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The Coconut Palm - IELTS Reading Answers

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Coconut Palm Reading is a fascinating topic that involves the interpretation of various signs and symbols on coconut palms. Understanding this topic can help you improve your reading skills and prepare for the test. In this blog post, we will provide you with the best answers for Coconut Palm Reading that will help you sharpen your IELTS Reading abilities and increase your chances of achieving your desired score.

In this blog, we will discuss some important tips to score good bands in the IELTS Reading test. All four sections of the IELTS have equal weight. So, it is important to get good bands in the IELTS reading test. The IELTS reading test includes passages designed to assess your analytical skills, reading comprehension, and language proficiency.

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Table of Contents

Coconut Palm Reading Passage

One of the important passages is the coconut palm IELTS, and the passage is given below:

Paragraph 1

For millennia, the coconut has been central to the lives of Polynesian and Asian peoples. In the Western world, on the other hand, coconuts have always been exotic and unusual, sometimes rare. The Italian merchant traveller Marco Polo saw coconuts in South Asia in the late 13th century. Among the mid-14th-century travel writings of Sir John Mandeville, there is mention of ‘Great Notes of Ynde’ (great Nuts of India). Today, images of palm-fringed tropical beaches are clichés in the West to sell holidays, chocolate bars, fizzy drinks, and romance.

Paragraph 2

The coconut palm has a smooth, slender, grey trunk, up to 30 metres tall. This is an important source of timber for building houses and is increasingly being used as a replacement for endangered hardwoods in the furniture construction industry. The trunk is surmounted by a rosette of leaves, each of which may be up to six metres long.

The leaves have hard veins in their centres which, in many parts of the world, are used as brushes after the green part of the leaf has been stripped away. Immature coconut flowers are tightly clustered among the leaves at the top of the trunk. The flower stems may be tapped for their sap to produce a drink, and the sap can also be reduced by boiling to produce a type of sugar used for cooking.

Paragraph 3

Coconut palms produce as many as seventy fruits per year, weighing more than a kilogram each. The wall of the fruit has three layers: a waterproof outer layer, a fibrous middle layer and a hard inner layer. The thick fibrous middle layer produces coconut fibre, ‘coir’, which has numerous uses and is particularly important in manufacturing ropes.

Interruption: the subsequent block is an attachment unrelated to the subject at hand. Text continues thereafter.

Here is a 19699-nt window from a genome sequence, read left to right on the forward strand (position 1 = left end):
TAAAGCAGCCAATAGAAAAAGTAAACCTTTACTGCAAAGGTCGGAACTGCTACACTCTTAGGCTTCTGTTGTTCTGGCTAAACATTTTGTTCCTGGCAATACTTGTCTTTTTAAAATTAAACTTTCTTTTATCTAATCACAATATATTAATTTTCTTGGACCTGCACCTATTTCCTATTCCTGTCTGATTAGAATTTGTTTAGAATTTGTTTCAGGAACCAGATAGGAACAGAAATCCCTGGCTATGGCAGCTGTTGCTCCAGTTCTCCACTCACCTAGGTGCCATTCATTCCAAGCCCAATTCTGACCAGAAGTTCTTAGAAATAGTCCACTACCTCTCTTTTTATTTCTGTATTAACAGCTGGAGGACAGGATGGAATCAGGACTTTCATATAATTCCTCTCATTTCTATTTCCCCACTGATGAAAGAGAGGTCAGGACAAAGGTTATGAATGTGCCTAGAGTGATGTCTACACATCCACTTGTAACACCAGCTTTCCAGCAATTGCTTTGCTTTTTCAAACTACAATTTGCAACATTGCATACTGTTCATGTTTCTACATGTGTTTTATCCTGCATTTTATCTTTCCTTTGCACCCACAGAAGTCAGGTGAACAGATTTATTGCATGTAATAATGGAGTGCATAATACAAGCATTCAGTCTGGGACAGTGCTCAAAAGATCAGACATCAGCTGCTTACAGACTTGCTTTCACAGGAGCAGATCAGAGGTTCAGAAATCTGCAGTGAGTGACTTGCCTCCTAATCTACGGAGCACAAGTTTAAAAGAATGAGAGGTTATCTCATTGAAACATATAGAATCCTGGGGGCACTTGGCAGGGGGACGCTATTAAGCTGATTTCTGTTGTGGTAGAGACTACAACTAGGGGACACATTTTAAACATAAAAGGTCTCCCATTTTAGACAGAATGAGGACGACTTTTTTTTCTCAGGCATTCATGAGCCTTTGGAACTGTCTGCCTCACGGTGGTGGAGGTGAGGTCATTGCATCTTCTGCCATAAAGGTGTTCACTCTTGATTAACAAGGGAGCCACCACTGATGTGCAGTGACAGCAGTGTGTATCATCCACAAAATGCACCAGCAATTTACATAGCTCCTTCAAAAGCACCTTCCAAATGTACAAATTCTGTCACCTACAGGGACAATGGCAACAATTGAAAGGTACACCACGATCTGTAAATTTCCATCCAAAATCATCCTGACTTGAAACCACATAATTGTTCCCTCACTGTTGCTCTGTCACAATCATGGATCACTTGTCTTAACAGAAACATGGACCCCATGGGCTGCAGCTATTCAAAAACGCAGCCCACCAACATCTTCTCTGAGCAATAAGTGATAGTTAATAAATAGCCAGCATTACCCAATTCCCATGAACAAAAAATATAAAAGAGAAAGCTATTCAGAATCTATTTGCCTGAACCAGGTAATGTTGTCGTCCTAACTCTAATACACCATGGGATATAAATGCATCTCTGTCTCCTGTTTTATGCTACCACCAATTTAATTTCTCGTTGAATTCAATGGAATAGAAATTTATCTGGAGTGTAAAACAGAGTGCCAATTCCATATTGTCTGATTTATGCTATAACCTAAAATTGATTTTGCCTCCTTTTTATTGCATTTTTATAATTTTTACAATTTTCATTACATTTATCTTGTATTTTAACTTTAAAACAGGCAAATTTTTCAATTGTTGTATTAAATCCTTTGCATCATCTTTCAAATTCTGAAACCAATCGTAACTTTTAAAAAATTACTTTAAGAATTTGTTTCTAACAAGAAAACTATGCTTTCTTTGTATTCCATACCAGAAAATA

The woody innermost layer, the shell, with its three prominent ‘eyes’, surrounds the seed. An important product obtained from the shell is charcoal, widely used in various industries and the home as a cooking fuel. The shells are also used as bowls in many parts of Asia when broken in half.

Paragraph 4

The nutrients (endosperm) of the developing seed needs are inside the shell. Initially, the endosperm was a sweetish liquid, coconut water, enjoyed as a drink but also provided the hormones that encourage other plants to grow more rapidly and produce higher yields.

As the fruit matures, the coconut water solidifies to form the brilliant white, fat-rich, edible flesh or meat. Dried coconut flesh, ‘copra’, is made into coconut oil and coconut milk, which are widely used in cooking in different parts of the world and in cosmetics. A derivative of coconut fat, glycerine, acquired strategic importance in a quite different sphere, as Alfred Nobel introduced the world to his nitroglycerine-based invention: dynamite.

Paragraph 5

Their biology would appear to make coconuts the great maritime voyagers and coastal colonisers of the plant world. The large, energy-rich fruits can float in water and tolerate salt but cannot remain viable indefinitely; studies suggest they can no longer germinate after about 110 days at sea. Cast onto desert island shores, with little more than sand to grow in and exposed to the full glare of the tropical sun, coconut seeds can germinate and root.

The air pocket in the seed, created as the endosperm solidifies, protects the embryo. In addition, the fibrous fruit wall that helped it to float during the voyage stores moisture that the roots of the coconut seedling can take up as it starts to grow.

Paragraph 6

There have been centuries of academic debate over the origins of the coconut. There were no coconut palms in West Africa, the Caribbean or the east coast of the Americans before the voyages of the European explorers Vasco da Gama and Columbus in the late 15th and early 16th centuries. 16th-century trade and human migration patterns reveal that Arab traders and European sailors will likely have moved coconuts from South and Southeast Asia to Africa and then across the Atlantic to America’s east coast.

But the origin of coconuts discovered along the west coast of America by 16th-century sailors has been the subject of centuries of discussion. Two opposing origins have been proposed: they came from Asia or were native to America. Both suggestions have problems. In Asia, there is much coconut diversity and evidence of millennia of human use – but no relatives are growing in the wild. There are close coconut relatives in America, but no evidence that coconuts are indigenous. These problems have led to the intriguing suggestion that coconuts originated on coral islands in the Pacific and were dispersed from there.

How To Crack IELTS Exam In 15 days?

The Coconut Palm Questions

Questions 1 - 8 (Completing notes with ONE WORD ONLY)

1: timber for houses and the making of  ______

2. stems provide sap, used as a drink or a source of  _________

3. used for  __________ etc. 

4. a source of ________

5. (when halved) for _________

6. a source of _______ for other plants.

7.  oil and milk for cooking and ________

8. glycerine (an ingredient in ________ )